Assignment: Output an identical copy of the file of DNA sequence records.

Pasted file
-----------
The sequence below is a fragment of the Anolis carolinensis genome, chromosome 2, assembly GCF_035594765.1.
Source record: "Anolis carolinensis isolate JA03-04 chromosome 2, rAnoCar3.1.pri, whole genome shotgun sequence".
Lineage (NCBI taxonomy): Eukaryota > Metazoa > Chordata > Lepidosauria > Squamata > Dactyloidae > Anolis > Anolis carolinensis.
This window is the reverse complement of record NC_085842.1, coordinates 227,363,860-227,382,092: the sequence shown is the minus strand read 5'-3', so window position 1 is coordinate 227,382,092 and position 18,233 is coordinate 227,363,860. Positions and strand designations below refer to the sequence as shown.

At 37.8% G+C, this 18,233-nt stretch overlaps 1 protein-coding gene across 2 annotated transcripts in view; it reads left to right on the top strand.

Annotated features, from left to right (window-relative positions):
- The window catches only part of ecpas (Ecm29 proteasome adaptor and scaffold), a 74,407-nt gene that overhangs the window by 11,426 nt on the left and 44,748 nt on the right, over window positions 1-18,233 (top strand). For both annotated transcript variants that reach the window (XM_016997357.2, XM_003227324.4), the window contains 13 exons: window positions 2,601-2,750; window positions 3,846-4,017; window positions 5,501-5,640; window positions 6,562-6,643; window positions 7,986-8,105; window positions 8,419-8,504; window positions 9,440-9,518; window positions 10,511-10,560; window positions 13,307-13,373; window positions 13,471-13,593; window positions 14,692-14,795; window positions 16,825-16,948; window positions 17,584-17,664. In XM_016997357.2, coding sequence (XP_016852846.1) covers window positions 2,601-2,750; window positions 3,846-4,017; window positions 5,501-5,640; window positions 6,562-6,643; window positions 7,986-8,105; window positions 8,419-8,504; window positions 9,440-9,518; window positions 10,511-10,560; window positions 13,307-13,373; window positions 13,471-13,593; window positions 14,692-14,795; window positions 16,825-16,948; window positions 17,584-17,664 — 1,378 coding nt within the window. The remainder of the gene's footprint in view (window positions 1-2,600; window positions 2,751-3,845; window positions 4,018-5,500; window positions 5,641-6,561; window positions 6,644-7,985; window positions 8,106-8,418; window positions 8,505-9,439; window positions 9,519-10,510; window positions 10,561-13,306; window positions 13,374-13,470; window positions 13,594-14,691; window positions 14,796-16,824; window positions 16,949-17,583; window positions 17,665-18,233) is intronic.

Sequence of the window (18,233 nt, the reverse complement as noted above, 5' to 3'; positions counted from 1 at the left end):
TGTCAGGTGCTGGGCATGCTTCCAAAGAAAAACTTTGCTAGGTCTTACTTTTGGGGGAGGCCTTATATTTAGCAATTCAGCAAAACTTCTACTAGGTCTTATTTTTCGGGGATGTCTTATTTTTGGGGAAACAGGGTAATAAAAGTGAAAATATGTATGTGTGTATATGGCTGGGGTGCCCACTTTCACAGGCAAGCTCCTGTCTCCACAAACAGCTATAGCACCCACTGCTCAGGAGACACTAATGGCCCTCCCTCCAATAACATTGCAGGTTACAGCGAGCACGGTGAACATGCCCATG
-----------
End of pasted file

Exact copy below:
The sequence below is a fragment of the Anolis carolinensis genome, chromosome 2, assembly GCF_035594765.1.
Source record: "Anolis carolinensis isolate JA03-04 chromosome 2, rAnoCar3.1.pri, whole genome shotgun sequence".
Lineage (NCBI taxonomy): Eukaryota > Metazoa > Chordata > Lepidosauria > Squamata > Dactyloidae > Anolis > Anolis carolinensis.
This window is the reverse complement of record NC_085842.1, coordinates 227,363,860-227,382,092: the sequence shown is the minus strand read 5'-3', so window position 1 is coordinate 227,382,092 and position 18,233 is coordinate 227,363,860. Positions and strand designations below refer to the sequence as shown.

At 37.8% G+C, this 18,233-nt stretch overlaps 1 protein-coding gene across 2 annotated transcripts in view; it reads left to right on the top strand.

Annotated features, from left to right (window-relative positions):
- The window catches only part of ecpas (Ecm29 proteasome adaptor and scaffold), a 74,407-nt gene that overhangs the window by 11,426 nt on the left and 44,748 nt on the right, over window positions 1-18,233 (top strand). For both annotated transcript variants that reach the window (XM_016997357.2, XM_003227324.4), the window contains 13 exons: window positions 2,601-2,750; window positions 3,846-4,017; window positions 5,501-5,640; window positions 6,562-6,643; window positions 7,986-8,105; window positions 8,419-8,504; window positions 9,440-9,518; window positions 10,511-10,560; window positions 13,307-13,373; window positions 13,471-13,593; window positions 14,692-14,795; window positions 16,825-16,948; window positions 17,584-17,664. In XM_016997357.2, coding sequence (XP_016852846.1) covers window positions 2,601-2,750; window positions 3,846-4,017; window positions 5,501-5,640; window positions 6,562-6,643; window positions 7,986-8,105; window positions 8,419-8,504; window positions 9,440-9,518; window positions 10,511-10,560; window positions 13,307-13,373; window positions 13,471-13,593; window positions 14,692-14,795; window positions 16,825-16,948; window positions 17,584-17,664 — 1,378 coding nt within the window. The remainder of the gene's footprint in view (window positions 1-2,600; window positions 2,751-3,845; window positions 4,018-5,500; window positions 5,641-6,561; window positions 6,644-7,985; window positions 8,106-8,418; window positions 8,505-9,439; window positions 9,519-10,510; window positions 10,561-13,306; window positions 13,374-13,470; window positions 13,594-14,691; window positions 14,796-16,824; window positions 16,949-17,583; window positions 17,665-18,233) is intronic.

Sequence of the window (18,233 nt, the reverse complement as noted above, 5' to 3'; positions counted from 1 at the left end):
TGTCAGGTGCTGGGCATGCTTCCAAAGAAAAACTTTGCTAGGTCTTACTTTTGGGGGAGGCCTTATATTTAGCAATTCAGCAAAACTTCTACTAGGTCTTATTTTTCGGGGATGTCTTATTTTTGGGGAAACAGGGTAATAAAAGTGAAAATATGTATGTGTGTATATGGCTGGGGTGCCCACTTTCACAGGCAAGCTCCTGTCTCCACAAACAGCTATAGCACCCACTGCTCAGGAGACACTAATGGCCCTCCCTCCAATAACATTGCAGGTTACAGCGAGCACGGTGAACATGCCCATG